-CAD faces fresh losses in the short term, say analysts.
-But year-end should mark a turning point for the Loonie.
-When slower Fed and NAFTA resolution will support recovery.
© COSPV, Adobe Stock
The Canadian Dollar outlook is in focus in the wake of the July 11 interest rate hike delivered by the Bank of Canada, with analysts questioning the potential pace of further interest rate rises ahead.
Forecasts for both interest rates and the Canadian Dollar are diverging, with some suggesting continued rate rises and a recovery from recent lows could be in prospect, while others warn of steeper losses to come.
"With the Bank still on a highly data-dependent path, growth running above their projections in October will keep another 2018 rate hike in play. As things stand today, the 2.8% predicted growth for 2018Q2 looks a touch optimistic, and if the economy can't clear that hurdle the most likely course for the Bank is still to stay at 1.50% into early 2019," says Mazen Issa, a senior FX strategist at Toronto-based TD-Securities.
Debate about the Canadian Dollar outlook comes right after the BoC raised its interest rate by 25 basis points to 1.5%, marking a fourth increase of the cash rate in the last 12 months.
The bank cheered a resilient performance from the global economy and signalled it will continue raising interest rates at a "gradual" pace during the quarters ahead, so long as economic data warrant such moves.
It also warned of mounting risks to the economy due to President Donald Trump's trade policies, which could yet scupper the BoC from raising interest rates again in 2018.
"Given the escalation in global trade tensions and a curve already reflecting "gradual" tightening suggests that the CAD's return profile remains asymmetrically tilted to the downside. We remain biased for USDCAD to re-test its 2018 highs in the coming weeks and months," says Issa.
Above: USD/CAD rate shown at daily intervals.
USD/CAD was quoted 0.06% lower at 1.3199 Thursday but has risen by 4.4% so far in 2018. The Pound-to-Canadian-Dollar rate was 0.02% lower at 1.7438 but is up by 2.9% this year.
Both performances represent heavy losses for the Canadian Dollar, particularly after taking into account that the Loonie was up by a similar measure against the greenback and Sterling until around the end of the first-quarter.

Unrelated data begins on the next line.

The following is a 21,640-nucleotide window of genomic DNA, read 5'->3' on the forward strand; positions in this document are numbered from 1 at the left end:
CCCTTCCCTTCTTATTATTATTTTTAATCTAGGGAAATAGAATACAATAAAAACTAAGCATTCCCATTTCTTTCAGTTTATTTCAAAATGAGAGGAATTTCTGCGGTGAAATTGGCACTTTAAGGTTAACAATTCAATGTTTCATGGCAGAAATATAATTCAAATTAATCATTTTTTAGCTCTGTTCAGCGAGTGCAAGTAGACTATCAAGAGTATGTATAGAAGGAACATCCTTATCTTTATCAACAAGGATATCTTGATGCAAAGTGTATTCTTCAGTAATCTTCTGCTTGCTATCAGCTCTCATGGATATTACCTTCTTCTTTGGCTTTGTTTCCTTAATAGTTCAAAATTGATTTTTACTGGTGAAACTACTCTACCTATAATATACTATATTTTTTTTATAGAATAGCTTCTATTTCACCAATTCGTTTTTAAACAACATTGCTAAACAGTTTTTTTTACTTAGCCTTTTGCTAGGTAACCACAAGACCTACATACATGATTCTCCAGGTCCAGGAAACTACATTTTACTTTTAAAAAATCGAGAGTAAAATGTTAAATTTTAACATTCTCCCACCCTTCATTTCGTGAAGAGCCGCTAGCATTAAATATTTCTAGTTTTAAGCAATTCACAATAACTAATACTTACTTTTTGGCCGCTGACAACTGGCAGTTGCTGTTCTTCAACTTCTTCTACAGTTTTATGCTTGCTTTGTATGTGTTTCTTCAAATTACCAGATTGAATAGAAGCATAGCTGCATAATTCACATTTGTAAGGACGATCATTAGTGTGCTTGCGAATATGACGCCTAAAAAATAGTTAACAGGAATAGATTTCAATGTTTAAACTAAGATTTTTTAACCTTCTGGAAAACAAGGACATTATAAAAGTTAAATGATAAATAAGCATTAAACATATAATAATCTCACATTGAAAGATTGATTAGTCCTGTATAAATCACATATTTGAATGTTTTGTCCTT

Above: Pound-to-Canadian-Dollar rate shown at daily intervals.
Issa and the TD Securities team are actually uncertain as to whether the BoC will raise rates again, although they say the Canadian Dollar will see fresh losses during the weeks ahead regardless of the interest rate outlook. They have advocated that clients bet on the USD/CAD rate rising to 1.35 in the next month or so, placing a stop-loss around 1.2880.
Others, while not ruling out further losses in the next month, have a more positive outlook for the Loonie overall.
"The key drivers for USDCAD in 2018 (thus far) have been NAFTA and the interest rate differential," says Greg Anderson, global head of FX strategy at Toronto-based BMO Capital Markets. "The BoC has hiked twice in 2018 (Jan & Jul) and the Fed twice (Mar, Jun). From here on out, we expect the BoC to hike once more in 2018 (add Oct or Dec) and the Fed twice more (add Sep & Dec)."
Anderson and the BMO FX team forecast the Canadian Dollar will recover gradually over the next 12 months, although most of the upside will only come once into 2019 when markets are likely to question how much longer the Federal Reserve can go on raising interest rates for and the North American Free Trade Agreement negotiations begin to make progress.
"The market is now expecting a ‘zombie NAFTA’ scenario which means that talks proceed slowly as leaders await the US midterm election results and the seating of Mexico’s new government. Resumption of talks in 2019 would be CAD-positive. We’re still somewhat less pessimistic about this factor than the market," Anderson adds.
Officials from both sides of the US-Canada border have been attempting, without success, to renegotiate the North American Free Trade Agreement for nearly a year now. Analysts have previously estimated a US withdrawal from NAFTA could see the Canadian Dollar fall by 20%. The BoC also frequently flags the trade saga as a significant risk to growth.
Anderson and the BMO team forecast the USD/CAD rate will fall to 1.30 before the end of September and 1.29 by the time the year is out, although in 12 months time the exchange rate is predicted to have fallen all the way back to 1.25. The Pound-to-Canadian-Dollar rate is expected to hold steady around the 1.74 level until year-end, before rising to 1.78 in 12 months time.
Forecasts from the FX team at ABN Amro support the views of both TD Securities as well as BMO Capital Markets and are quite optimistic in their outlook for the Loonie.
"It is likely that the Canadian dollar will weaken again in Q3, as we expect lower oil prices on the back of profit-taking, and some further US dollar strength. Thereafter, the recovery of the Canadian dollar should begin in earnest," says Georgette Boele, a senior FX strategist at ABN Amro.
Boele says three more interest rate rises before the end of 2019 and a possible renegotiation of the North American Free Trade Agreement can help lift the Canadian Dollar toward the end of 2018 and into next year. She forecasts the USD/CAD rate will rise to 1.33 before the end of September before falling steadily to 1.28 in time for year-end and 1.22 by the middle of 2019.
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